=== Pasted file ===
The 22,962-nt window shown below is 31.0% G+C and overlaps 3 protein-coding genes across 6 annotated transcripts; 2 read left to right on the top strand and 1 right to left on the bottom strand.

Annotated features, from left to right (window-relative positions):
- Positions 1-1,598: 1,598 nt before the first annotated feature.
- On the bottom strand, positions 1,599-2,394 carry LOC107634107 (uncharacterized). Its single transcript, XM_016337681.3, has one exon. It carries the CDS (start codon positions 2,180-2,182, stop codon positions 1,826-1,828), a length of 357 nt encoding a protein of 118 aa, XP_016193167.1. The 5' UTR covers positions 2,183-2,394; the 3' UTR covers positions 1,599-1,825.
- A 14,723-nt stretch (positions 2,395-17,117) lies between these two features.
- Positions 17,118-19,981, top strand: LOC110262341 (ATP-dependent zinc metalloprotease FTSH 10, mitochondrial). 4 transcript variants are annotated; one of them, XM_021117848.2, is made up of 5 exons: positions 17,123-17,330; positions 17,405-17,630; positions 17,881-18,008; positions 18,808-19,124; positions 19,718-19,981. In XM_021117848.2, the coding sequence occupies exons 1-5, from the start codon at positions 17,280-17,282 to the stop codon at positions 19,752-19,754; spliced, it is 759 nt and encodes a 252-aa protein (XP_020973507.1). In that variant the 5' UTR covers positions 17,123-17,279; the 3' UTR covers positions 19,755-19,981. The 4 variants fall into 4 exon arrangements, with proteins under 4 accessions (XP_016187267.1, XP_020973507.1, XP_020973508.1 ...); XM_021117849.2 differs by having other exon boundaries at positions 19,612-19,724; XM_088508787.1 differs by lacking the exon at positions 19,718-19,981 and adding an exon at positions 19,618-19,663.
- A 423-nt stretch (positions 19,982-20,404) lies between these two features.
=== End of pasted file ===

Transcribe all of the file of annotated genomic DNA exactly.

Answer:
The 22,962-nt window shown below is 31.0% G+C and overlaps 3 protein-coding genes across 6 annotated transcripts; 2 read left to right on the top strand and 1 right to left on the bottom strand.

Annotated features, from left to right (window-relative positions):
- Positions 1-1,598: 1,598 nt before the first annotated feature.
- On the bottom strand, positions 1,599-2,394 carry LOC107634107 (uncharacterized). Its single transcript, XM_016337681.3, has one exon. It carries the CDS (start codon positions 2,180-2,182, stop codon positions 1,826-1,828), a length of 357 nt encoding a protein of 118 aa, XP_016193167.1. The 5' UTR covers positions 2,183-2,394; the 3' UTR covers positions 1,599-1,825.
- A 14,723-nt stretch (positions 2,395-17,117) lies between these two features.
- Positions 17,118-19,981, top strand: LOC110262341 (ATP-dependent zinc metalloprotease FTSH 10, mitochondrial). 4 transcript variants are annotated; one of them, XM_021117848.2, is made up of 5 exons: positions 17,123-17,330; positions 17,405-17,630; positions 17,881-18,008; positions 18,808-19,124; positions 19,718-19,981. In XM_021117848.2, the coding sequence occupies exons 1-5, from the start codon at positions 17,280-17,282 to the stop codon at positions 19,752-19,754; spliced, it is 759 nt and encodes a 252-aa protein (XP_020973507.1). In that variant the 5' UTR covers positions 17,123-17,279; the 3' UTR covers positions 19,755-19,981. The 4 variants fall into 4 exon arrangements, with proteins under 4 accessions (XP_016187267.1, XP_020973507.1, XP_020973508.1 ...); XM_021117849.2 differs by having other exon boundaries at positions 19,612-19,724; XM_088508787.1 differs by lacking the exon at positions 19,718-19,981 and adding an exon at positions 19,618-19,663.
- A 423-nt stretch (positions 19,982-20,404) lies between these two features.